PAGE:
I should have gotten out sooner; taken Katie with me to spare her. It was a mistake on my part not to. I’ll regret it for the rest of my life. The screeching turned to wails. I was able to come out of my trance long enough to realize that the sound of crying and screaming did not come from the speakers anymore but from the people around me. There was nothing but the sound of the crackling fire from the pit around us now. The toys were dead, but the children and adults alike, myself included, were the ones screaming and weeping. With a sudden burst of strength, I grabbed Katie in my arms and ran out of the theater. I didn’t look back though I could now smell the burning plastic. It wasn’t just stuck in my nose, it clung to my clothes and my skin too.
I thought I heard someone vomit behind me. I’m surprised I didn’t.
I noted the father had scurried past me. Then again he might have been smarter than me and left before I did. He was yelling at the employee who stood giving tickets. That poor kid didn’t seem to get what he was saying. He seemed overwhelmed by the screaming and crying. Soon enough the small crowd of parents was surrounding him. Things started getting violent and the kid had to escape. Me… I just stood there with Katie screaming in my arms, half hearing her, still in shock.
I felt lost. I didn’t know what to do or where to go. Should I go home? Join the mob of angry parents and wailing children? Go to the police? What? My feet moved on their own and I let my instincts take over. The door. I was leaving. It was better for Katie anyway, to keep her away from this place. I felt empty and the smell of burnt plastic seemed even stronger as I stepped outside.
When a hand gripped my arm I jumped and yelped. It was the father with his child in his arms, sobbing on his shoulder. Turns out his name was Jeremy. We exchanged phone numbers after he told me he would see to it to get an explanation for what happened.
The rest of the day did not go well. I took two baths with Katie but the death stench wouldn’t leave. Eventually, she stopped crying and fell asleep out of pure exhaustion. As for me, even though I was completely off, even though I felt like I could fall asleep too, I couldn’t. Every time I closed my eyes I saw their life-like eyes of Woody slip down his cheeks and burst, or his jaw hanging loose until it crashed on his lap.
Just before my husband came home from work, I got a call from Jeremy. I remember slumping on my chair as he spoke, and a new set of hot tears streamed down my cheeks. My head hurt and my eyes burned. I thought they might pop right out too. Jeremy said that the theater’s management took the remaining few parents to see the computer that handled the projection of the movie. Sure enough, they found a virus stored in there, which streamed a homemade version of the movie. But the streaming led to nowhere. Jeremy’s job was to handle computers, so he was able to look through them for those who couldn’t. He tried tracing back where the streaming had come from, and the virus, but there was no lead to follow. Either the prankster was an employee and had set up the virus from the computer itself, had covered his tracks very well, or something was very, very wrong with this picture. I preferred a rational explanation to something of outer nature, so I opted to believe it was an employee who’d had access to the computer. Either way, other than the corrupted files the virus had left behind, there was no evidence of the disturbing footage we’d watched. It was gone.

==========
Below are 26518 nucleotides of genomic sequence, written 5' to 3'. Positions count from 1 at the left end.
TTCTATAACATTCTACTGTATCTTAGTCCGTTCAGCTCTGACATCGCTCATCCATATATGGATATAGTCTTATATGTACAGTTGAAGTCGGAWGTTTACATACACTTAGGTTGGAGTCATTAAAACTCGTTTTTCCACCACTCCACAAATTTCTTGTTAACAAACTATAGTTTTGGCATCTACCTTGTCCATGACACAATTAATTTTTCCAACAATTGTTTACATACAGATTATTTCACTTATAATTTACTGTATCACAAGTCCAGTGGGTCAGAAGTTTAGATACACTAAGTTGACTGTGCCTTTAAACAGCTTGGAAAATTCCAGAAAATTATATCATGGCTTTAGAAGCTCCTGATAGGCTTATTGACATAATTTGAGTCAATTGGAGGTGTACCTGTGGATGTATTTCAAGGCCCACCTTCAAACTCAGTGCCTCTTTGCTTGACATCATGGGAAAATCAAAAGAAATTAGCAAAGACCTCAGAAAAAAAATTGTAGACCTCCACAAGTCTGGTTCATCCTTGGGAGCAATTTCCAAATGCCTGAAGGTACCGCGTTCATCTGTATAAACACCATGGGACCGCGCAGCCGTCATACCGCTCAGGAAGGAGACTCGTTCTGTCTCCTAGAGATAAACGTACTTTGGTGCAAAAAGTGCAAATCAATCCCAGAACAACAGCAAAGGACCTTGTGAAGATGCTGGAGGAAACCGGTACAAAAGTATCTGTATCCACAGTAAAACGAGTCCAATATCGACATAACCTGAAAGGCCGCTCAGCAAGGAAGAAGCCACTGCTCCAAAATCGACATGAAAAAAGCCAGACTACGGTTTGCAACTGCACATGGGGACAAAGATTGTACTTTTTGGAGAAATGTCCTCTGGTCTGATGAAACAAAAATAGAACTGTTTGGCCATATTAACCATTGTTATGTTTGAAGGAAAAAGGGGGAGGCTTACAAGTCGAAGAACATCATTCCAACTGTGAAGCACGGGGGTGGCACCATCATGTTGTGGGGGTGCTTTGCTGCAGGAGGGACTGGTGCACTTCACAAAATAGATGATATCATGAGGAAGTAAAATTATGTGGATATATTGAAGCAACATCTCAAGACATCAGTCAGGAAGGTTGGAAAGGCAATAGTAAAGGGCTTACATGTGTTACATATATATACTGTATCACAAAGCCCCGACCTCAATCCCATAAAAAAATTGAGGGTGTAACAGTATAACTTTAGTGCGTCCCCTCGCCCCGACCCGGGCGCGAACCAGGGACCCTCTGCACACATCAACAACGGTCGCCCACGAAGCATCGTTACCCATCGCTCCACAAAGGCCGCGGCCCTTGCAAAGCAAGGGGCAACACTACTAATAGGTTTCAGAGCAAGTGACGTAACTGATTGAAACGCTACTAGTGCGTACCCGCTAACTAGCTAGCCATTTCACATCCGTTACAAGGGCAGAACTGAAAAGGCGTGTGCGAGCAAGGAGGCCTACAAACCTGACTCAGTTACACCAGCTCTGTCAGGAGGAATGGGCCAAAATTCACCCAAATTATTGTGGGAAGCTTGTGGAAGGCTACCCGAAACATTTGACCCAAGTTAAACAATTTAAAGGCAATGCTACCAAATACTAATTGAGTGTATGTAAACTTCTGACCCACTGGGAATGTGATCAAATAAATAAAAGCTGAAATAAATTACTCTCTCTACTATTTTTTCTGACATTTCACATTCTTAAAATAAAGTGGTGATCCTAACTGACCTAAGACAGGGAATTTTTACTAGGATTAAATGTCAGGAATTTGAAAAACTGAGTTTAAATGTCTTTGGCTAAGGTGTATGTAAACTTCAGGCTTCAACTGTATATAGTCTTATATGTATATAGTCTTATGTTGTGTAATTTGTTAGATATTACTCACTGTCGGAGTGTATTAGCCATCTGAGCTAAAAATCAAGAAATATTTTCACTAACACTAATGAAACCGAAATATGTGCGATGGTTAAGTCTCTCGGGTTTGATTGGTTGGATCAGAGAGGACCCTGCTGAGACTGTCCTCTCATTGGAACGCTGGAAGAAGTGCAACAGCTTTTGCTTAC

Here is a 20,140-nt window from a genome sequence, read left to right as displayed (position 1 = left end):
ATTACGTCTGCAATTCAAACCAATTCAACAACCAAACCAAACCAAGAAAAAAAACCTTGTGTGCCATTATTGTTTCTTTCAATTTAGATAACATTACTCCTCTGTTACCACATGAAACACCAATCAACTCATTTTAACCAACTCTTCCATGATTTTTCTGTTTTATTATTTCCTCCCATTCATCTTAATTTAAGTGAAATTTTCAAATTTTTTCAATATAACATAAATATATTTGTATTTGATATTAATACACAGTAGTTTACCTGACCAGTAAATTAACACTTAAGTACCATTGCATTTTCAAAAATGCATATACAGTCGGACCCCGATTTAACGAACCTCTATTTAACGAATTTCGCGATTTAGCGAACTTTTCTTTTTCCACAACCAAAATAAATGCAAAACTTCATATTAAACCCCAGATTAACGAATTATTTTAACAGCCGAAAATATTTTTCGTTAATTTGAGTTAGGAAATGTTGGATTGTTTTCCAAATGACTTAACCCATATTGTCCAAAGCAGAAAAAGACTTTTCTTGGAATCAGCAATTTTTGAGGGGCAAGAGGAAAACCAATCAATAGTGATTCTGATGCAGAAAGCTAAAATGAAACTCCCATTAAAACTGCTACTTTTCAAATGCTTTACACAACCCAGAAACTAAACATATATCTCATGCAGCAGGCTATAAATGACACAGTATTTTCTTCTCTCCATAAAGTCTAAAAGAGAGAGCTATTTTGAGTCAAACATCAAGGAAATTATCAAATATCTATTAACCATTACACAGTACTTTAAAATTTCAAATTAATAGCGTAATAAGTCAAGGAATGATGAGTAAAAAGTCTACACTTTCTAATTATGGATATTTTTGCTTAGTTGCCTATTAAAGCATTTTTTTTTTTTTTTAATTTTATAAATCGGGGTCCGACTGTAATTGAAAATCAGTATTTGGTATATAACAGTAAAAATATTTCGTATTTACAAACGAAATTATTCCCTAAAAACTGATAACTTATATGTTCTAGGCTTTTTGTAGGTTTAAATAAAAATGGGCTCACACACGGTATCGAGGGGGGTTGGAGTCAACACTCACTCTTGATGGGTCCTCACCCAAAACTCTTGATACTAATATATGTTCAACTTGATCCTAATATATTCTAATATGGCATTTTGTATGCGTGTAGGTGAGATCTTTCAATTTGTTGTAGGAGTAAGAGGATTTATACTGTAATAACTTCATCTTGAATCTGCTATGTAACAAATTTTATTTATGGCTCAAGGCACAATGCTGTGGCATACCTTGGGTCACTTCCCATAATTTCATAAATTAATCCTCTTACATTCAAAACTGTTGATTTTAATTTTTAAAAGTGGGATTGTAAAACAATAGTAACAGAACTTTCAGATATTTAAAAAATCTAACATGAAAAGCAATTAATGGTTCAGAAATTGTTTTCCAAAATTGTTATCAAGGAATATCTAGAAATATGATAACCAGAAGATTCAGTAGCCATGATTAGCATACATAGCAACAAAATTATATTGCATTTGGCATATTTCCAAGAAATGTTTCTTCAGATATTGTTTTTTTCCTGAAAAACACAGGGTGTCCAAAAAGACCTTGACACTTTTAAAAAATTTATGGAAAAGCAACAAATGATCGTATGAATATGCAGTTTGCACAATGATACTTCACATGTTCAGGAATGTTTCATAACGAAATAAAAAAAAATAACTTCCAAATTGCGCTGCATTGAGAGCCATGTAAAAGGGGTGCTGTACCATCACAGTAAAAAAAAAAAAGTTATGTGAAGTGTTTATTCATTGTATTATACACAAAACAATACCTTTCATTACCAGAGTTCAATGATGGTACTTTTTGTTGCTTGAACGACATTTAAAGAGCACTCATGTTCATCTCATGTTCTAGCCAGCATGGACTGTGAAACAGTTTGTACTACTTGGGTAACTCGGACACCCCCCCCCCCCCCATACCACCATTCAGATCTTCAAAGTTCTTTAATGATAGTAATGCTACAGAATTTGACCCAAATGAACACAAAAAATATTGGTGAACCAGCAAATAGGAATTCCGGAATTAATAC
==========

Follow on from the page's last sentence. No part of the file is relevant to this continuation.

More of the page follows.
That was a little more than a year ago. Anything related to Toy Story has left my house. My husband… He wants to believe us but I can tell he’s skeptical. He says someone had to animate the thing, and people had to act out the voices. That takes a lot of dedication because while the animation was constantly moving, the quality of the image and characters was as good as the original movie’s. He says that it’s one hell of an effort put into a one-time prank. He’s right though. I never heard of anything of the sort again. You’d think it would have come out if it had. I checked. And Jeremy did too. There are no records of anything like it anywhere. Jeremy even tried to contact Disney and Pixar but they never returned his calls or e-mails, as expected. The theater’s closed now. I think someone sued them over what happened, but all the news mentioned was bankruptcy.
To this day, I still get a whiff of burning plastic once in a while when Katie screams at night, suffering from those horrible nightmares.